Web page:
Ukraine blamed a missile strike on Russian separatists, who in turn accused Ukraine of ceasefire violations as the Eastern Europe situation grew more uncertain. Stocks around the world fell while gold and other safe-haven investments rose.
The Dow Jones, S&P 500, and the Nasdaq all fell as the market opened. Gold jumped more than 1%, continuing its February climb.
- Uncertainty ruled in Eastern Europe as Ukraine blamed a missile strike on Russian separatists, who in turn accused Ukraine of cease-fire violations.
- Stocks around the world fell while gold rose.
- DoorDash rose 16% after saying revenue soared even while restaurants reopened.
The Treasury yield curve steepened following a rally in the yield of the two-year note, after the release of the Federal Reserve's minutes from its January meeting, showing that while the central bank intends to begin raising interest rates in March, its decisions would be made on a meeting-by-meeting basis. The 10-year Treasury note yield is down from last week's highs, holding above 2%.
DoorDash Inc. (DASH) jumped 16% after the food delivery company said orders soared as restaurants transitioned to in-person dining. Shares of Walmart Inc. (WMT) rose after the retail giant's earnings beat analysts' estimates, and said it's on track to meet its long-term growth forecasts. Palantir Technologies Inc. (PLTR) fell after an earnings miss. Also reporting today are Roku Inc. (ROKU), AutoNation Inc. (AN), Consolidated Edison Inc. (ED) Sealed Air Corp. (SEE), and Southern Co. (SO).
The Labor Department reported initial claims for state unemployment benefits increased by 23,000 to 248,000 last week. Economists had been expecting a decline.
Separately, the Census Bureau revealed housing starts fell more than anticipated last month, to 1.6 million units in January from 1.7 million in December. Building permits, an indicator of future homebuilding, fell slightly to just under 1.9 million units in January, from 1.9 million units the month before.
Quick Hits: Today's Headlines
Proxy advisory firm Institutional Shareholder Services urged Apple Inc. (AAPL) investors to vote against CEO Tim Cook's $100 million pay package, citing concerns around the magnitude and structure of his stock options awards that ISS says do not include enough performance criteria. Apple will hold its annual shareholder meeting in the first week of March.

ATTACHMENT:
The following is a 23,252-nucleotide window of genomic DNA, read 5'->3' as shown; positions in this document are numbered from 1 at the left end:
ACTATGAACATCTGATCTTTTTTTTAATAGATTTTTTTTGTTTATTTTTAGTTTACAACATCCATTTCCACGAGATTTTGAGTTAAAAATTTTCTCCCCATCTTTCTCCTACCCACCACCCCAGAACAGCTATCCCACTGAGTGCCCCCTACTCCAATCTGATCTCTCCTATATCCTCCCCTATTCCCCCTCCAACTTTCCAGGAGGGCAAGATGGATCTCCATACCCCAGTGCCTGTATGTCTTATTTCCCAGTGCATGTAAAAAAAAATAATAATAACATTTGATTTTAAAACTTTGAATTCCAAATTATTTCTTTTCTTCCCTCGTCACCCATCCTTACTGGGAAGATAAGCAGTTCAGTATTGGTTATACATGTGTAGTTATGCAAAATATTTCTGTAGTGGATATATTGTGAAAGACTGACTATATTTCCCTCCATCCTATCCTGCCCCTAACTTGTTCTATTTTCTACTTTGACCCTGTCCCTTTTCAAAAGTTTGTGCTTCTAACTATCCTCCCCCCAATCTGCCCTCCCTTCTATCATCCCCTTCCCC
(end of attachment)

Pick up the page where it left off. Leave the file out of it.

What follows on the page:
Cisco Systems Inc.'s (CSCO) shares are rising after posting strong earnings and offering a positive outlook for the current quarter. Last week, reports suggested Cisco has been in talks to buy data analytics firm Splunk Inc (SPLK).
Amazon Inc. (AMZN) and Visa Inc. (V) resolved a dispute over credit card fees. Amazon has been pressuring Visa to lower its fees, and as part of the deal, Amazon will drop its surcharge in some countries and allow customers in the U.K. to continue to use Visa credit cards for Amazon purchases.
Hedge fund activist Alta Fox Capital Management has begun a proxy fight for Hasbro Inc. (HAS). Alta is seeking to add several directors to Hasbro’s board and is pushing the toymaker to spin off its fast growing games unit that includes Dungeons & Dragons.
The Big Story: Google's New Privacy Restrictions
Alphabet Inc.’s Google (GOOG) announced plans to adopt new privacy restrictions similar to Apple’s, that will cut tracking across apps on its Android devices.
The good news for companies that depend on ad revenue, however, is that Google will continue to support its current tracking technology for at least two years. Google said it would give “substantial notice” before scrapping its current system.
Still, Google said it is developing new privacy-focused replacements for its advertising IDs. A similar move by Apple had disrupted the digital ad market and wiped billions of dollars off of the market capitalization of Meta Platforms Inc. (FB).
Meta said earlier this month that Apple’s privacy changes will decrease the social media company’s sales this year by about $10 billion. While Facebook has fought the privacy changes at Apple, it has voiced support for Google’s approach, calling it “long-term” and “collaborative.”
For Google, focusing on privacy practices could also help the tech giant get ahead of regulatory issues as lawmakers grow concerned about the use of personal data.